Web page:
US8458517Apr 30, 2010Jun 4, 2013Amazon Technologies, Inc.System and method for checkpointing state in a distributed system
US8639818May 15, 2013Jan 28, 2014Kaspersky Lab ZaoSystem and method for reliable and timely task completion in a distributed computing environment
US9171019Feb 19, 2013Oct 27, 2015Amazon Technologies, Inc.Distributed lock service with external lock information database
US9450700Aug 5, 2013Sep 20, 2016Amazon Technologies, Inc.Efficient network fleet monitoring
US9553951Apr 24, 2013Jan 24, 2017Amazon Technologies, Inc.Semaphores in distributed computing environments
US9578130Jun 20, 2012Feb 21, 2017Amazon Technologies, Inc.Asynchronous and idempotent distributed lock interfaces
US9632828Sep 24, 2012Apr 25, 2017Amazon Technologies, Inc.Computing and tracking client staleness using transaction responses
US20100235558 *Mar 11, 2009Sep 16, 2010Lsi CorporationMultiprocessor System Having Multiple Watchdog Timers and Method of Operation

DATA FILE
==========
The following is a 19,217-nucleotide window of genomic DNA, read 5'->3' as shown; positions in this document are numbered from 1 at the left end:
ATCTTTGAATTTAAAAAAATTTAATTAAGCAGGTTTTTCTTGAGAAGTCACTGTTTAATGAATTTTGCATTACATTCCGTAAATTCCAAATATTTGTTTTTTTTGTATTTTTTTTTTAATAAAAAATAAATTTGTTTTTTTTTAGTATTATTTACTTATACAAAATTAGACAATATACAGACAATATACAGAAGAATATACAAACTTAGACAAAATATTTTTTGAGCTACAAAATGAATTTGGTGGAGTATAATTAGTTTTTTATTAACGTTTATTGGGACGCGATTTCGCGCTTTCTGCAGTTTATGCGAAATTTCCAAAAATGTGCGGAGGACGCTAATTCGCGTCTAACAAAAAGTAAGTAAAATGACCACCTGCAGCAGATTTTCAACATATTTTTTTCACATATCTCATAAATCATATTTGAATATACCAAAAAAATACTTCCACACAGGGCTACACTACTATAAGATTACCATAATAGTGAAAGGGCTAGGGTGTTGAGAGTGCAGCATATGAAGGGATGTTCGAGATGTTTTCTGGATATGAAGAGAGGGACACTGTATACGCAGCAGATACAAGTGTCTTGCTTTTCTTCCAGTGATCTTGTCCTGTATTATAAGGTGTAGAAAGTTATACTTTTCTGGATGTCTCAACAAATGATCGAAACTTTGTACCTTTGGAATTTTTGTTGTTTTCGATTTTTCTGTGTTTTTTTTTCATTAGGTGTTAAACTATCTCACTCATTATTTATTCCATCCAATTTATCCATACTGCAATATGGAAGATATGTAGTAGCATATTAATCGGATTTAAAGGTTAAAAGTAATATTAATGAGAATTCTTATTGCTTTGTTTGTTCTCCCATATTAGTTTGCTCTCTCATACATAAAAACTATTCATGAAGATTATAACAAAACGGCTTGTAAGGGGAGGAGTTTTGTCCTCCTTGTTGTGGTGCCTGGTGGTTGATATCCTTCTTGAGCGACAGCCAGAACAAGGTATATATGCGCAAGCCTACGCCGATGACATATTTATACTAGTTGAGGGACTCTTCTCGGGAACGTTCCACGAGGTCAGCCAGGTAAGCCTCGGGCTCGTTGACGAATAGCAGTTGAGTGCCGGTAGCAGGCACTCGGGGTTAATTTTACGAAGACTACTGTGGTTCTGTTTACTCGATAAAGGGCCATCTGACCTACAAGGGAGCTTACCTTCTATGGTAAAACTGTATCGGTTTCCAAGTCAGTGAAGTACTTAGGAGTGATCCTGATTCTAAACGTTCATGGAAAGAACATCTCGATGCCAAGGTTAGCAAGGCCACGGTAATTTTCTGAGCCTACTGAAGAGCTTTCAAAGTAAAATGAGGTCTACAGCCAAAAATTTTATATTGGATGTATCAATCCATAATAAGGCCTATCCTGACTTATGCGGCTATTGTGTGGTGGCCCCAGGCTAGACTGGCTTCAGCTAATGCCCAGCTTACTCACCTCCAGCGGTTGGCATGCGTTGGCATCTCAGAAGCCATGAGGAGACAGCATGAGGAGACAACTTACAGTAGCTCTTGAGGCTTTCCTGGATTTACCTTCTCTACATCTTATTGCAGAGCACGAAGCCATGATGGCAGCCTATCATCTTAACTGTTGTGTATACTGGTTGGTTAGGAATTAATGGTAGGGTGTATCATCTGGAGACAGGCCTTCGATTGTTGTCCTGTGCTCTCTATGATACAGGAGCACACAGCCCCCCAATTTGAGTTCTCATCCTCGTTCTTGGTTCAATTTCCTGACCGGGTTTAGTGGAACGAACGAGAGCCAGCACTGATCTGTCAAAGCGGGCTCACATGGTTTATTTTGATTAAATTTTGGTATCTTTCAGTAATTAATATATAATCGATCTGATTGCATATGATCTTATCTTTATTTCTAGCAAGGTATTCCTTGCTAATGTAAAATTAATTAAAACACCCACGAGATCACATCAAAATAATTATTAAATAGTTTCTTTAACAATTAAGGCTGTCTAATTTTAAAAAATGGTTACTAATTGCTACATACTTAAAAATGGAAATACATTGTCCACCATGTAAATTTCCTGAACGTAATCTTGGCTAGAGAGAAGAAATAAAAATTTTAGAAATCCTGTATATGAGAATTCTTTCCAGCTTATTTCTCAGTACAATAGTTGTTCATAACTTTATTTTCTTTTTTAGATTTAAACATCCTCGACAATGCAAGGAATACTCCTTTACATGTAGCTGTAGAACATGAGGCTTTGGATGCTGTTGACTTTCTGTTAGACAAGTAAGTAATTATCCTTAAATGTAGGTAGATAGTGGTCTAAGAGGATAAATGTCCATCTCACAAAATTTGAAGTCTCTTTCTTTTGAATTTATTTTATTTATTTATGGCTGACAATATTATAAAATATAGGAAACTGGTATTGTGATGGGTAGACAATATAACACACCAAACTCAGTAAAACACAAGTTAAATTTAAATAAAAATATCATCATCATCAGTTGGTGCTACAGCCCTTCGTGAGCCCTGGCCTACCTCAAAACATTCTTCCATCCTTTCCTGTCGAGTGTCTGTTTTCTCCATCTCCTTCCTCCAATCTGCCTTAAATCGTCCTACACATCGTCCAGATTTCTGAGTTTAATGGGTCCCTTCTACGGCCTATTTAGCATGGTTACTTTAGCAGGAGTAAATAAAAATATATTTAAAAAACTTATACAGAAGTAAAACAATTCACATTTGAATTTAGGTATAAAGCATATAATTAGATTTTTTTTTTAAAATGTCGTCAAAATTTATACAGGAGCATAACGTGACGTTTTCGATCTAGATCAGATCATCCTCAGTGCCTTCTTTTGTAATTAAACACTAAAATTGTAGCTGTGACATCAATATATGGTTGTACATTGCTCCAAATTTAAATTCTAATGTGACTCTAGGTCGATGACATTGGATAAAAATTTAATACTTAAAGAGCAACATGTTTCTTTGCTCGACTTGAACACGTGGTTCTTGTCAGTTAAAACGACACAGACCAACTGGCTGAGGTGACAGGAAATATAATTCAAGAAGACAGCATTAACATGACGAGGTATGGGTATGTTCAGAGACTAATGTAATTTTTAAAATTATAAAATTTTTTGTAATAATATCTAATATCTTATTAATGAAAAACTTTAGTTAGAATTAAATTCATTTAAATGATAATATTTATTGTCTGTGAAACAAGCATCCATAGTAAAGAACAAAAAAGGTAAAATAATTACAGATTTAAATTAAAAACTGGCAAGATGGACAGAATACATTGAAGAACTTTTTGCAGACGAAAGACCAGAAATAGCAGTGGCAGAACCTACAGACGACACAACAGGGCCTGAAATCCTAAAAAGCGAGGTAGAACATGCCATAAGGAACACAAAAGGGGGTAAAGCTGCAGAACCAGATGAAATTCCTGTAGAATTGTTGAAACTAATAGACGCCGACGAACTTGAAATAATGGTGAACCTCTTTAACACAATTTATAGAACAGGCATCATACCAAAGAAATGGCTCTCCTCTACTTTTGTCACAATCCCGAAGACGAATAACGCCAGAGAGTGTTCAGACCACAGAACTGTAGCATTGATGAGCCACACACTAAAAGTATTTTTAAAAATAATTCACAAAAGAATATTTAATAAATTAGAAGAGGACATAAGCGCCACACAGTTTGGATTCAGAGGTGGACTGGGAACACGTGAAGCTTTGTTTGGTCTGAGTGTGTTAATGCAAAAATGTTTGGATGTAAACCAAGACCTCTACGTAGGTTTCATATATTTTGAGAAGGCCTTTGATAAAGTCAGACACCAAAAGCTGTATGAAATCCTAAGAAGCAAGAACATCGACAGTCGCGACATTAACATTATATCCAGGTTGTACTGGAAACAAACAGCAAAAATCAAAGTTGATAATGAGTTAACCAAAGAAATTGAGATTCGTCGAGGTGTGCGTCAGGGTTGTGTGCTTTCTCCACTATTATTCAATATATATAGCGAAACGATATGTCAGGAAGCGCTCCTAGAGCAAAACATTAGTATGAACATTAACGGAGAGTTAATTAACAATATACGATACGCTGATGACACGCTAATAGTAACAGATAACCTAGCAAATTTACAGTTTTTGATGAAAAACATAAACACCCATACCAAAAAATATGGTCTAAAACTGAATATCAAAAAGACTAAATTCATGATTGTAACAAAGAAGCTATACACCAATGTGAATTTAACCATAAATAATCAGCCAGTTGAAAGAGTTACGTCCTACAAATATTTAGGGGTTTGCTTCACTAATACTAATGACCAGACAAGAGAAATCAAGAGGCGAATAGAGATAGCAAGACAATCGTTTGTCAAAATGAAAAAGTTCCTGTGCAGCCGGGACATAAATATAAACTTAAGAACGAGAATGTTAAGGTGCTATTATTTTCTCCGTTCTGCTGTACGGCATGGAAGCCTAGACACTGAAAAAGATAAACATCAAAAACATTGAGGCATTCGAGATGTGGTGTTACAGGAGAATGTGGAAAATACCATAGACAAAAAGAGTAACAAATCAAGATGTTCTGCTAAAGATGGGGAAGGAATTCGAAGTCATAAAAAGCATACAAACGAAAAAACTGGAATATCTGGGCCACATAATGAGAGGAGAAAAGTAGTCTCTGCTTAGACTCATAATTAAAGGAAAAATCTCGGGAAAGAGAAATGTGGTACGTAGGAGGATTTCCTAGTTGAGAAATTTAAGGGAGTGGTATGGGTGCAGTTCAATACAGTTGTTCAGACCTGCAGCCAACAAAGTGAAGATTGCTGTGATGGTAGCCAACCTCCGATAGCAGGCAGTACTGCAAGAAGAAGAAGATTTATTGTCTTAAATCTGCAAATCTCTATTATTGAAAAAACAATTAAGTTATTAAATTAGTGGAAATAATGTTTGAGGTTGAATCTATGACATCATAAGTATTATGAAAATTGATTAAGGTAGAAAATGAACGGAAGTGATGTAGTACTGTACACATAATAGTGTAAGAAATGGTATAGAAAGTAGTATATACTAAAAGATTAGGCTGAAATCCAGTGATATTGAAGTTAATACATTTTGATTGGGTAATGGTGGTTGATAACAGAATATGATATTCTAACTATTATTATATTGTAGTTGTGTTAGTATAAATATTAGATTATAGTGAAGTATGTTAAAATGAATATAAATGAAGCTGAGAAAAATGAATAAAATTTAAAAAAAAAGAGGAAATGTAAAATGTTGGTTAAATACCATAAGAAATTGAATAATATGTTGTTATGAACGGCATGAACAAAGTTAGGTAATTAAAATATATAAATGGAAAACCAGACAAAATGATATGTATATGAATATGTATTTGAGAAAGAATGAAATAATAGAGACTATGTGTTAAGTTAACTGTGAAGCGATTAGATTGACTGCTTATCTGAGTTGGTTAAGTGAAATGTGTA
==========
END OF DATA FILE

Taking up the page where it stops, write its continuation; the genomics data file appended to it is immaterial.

US20120166866 *Feb 13, 2012Jun 28, 2012International Business Machines CorporationFault-Tolerance And Fault-Containment Models For Zoning Clustered Application Silos Into Continuous Availability And High Availability Zones In Clustered Systems During Recovery And Maintenance
US20150006874 *May 23, 2014Jan 1, 2015Fujitsu LimitedSystem and method for managing data used for activation of operating systems
Classifications
U.S. Classification714/43, 709/223, 709/201, 714/55, 707/737, 714/4.11
International ClassificationG06F11/00, G06F11/20
Cooperative ClassificationH04L43/0817, G06F11/0793, G06F11/3055, G06F11/0709, G06F11/3006, G06F11/076, G06F11/3051, G06F11/1425, G06F11/302, G06F11/0757
European ClassificationG06F11/07P1A, G06F11/07P10, G06F11/30A1, G06F11/30C, G06F11/30D, G06F11/30A5
Legal Events
DateCodeEventDescription
May 12, 2010ASAssignment
Owner name: INTERNATIONAL BUSINESS MACHINES CORPORATION, NEW Y
Free format text: ASSIGNMENT OF ASSIGNORS INTEREST;ASSIGNOR:RICHMOND, MICHAEL A.;REEL/FRAME:024371/0138
Effective date: 20100510
Jun 30, 2015FPAYFee payment
Year of fee payment: 4